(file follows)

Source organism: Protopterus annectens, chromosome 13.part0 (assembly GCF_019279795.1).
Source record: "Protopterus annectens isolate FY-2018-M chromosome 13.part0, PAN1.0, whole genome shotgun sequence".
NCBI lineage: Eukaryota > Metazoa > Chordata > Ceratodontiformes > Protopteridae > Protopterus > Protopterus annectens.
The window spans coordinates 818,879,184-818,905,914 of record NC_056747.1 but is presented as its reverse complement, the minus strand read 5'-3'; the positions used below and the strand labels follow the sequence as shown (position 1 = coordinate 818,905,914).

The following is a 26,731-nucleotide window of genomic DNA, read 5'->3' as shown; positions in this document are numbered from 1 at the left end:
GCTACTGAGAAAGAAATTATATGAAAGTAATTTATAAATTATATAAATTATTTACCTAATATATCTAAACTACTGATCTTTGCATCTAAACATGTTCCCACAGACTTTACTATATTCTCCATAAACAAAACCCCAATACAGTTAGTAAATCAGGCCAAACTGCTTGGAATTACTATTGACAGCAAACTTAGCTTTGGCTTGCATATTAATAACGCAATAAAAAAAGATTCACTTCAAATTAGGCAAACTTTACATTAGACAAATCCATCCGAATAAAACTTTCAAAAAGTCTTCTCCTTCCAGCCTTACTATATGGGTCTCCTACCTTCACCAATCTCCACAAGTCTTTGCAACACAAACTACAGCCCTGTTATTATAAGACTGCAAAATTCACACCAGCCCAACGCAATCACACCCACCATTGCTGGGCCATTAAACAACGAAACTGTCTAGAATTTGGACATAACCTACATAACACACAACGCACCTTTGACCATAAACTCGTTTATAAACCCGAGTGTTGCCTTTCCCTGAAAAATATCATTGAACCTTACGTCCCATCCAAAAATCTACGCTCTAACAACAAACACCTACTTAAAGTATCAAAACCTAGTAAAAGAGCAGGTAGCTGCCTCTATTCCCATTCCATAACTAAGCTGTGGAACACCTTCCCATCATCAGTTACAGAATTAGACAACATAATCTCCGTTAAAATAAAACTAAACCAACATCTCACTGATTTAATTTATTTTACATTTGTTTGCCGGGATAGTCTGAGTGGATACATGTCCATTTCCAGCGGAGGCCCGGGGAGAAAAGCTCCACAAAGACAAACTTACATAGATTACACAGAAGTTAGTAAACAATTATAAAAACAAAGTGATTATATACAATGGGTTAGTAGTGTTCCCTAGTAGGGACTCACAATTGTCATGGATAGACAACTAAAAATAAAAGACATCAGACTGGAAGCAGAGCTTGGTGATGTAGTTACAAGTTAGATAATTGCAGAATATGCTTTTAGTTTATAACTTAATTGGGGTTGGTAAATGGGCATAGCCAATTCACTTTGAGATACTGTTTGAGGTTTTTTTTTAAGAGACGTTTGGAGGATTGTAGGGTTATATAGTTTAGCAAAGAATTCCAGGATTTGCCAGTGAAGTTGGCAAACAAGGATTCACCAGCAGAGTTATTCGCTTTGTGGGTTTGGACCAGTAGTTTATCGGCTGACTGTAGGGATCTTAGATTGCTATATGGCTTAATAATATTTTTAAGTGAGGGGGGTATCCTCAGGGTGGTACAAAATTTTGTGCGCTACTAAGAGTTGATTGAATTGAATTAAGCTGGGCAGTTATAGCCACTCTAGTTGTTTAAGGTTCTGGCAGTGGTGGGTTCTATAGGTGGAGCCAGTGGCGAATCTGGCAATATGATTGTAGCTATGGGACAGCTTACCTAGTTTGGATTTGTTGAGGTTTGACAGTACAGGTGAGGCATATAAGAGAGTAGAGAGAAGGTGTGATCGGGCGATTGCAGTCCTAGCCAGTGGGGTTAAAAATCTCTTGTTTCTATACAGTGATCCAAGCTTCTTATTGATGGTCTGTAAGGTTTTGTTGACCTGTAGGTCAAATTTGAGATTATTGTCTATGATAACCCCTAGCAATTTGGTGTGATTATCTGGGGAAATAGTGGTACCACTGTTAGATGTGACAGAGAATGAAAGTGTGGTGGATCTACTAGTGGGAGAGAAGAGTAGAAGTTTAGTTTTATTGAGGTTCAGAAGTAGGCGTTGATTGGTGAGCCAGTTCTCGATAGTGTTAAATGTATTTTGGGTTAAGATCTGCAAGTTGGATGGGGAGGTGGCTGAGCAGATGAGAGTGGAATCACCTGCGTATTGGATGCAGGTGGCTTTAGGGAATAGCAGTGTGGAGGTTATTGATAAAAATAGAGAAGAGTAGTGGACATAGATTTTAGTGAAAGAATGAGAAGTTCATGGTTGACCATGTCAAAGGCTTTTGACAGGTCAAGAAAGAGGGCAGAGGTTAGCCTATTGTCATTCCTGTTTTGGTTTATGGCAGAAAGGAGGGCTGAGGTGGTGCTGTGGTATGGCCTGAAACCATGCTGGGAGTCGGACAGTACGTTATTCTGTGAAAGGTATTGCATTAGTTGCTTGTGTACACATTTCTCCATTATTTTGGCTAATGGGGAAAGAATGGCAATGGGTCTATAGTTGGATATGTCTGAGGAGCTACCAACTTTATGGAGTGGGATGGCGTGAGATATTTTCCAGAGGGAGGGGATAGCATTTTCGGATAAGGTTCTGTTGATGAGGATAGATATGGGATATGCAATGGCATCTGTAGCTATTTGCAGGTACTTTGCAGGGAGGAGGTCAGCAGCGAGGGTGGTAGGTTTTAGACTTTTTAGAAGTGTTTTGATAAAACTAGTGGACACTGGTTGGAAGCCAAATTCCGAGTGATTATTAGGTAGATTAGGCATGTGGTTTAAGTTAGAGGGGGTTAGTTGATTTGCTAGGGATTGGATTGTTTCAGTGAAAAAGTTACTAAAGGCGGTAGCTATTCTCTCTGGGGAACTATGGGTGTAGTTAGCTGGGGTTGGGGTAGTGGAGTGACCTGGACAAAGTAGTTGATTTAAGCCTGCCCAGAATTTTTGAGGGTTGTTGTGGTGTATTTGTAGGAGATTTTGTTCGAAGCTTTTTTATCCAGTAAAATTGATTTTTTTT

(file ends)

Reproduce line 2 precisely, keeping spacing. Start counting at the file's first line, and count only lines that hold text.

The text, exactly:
Source record: "Protopterus annectens isolate FY-2018-M chromosome 13.part0, PAN1.0, whole genome shotgun sequence".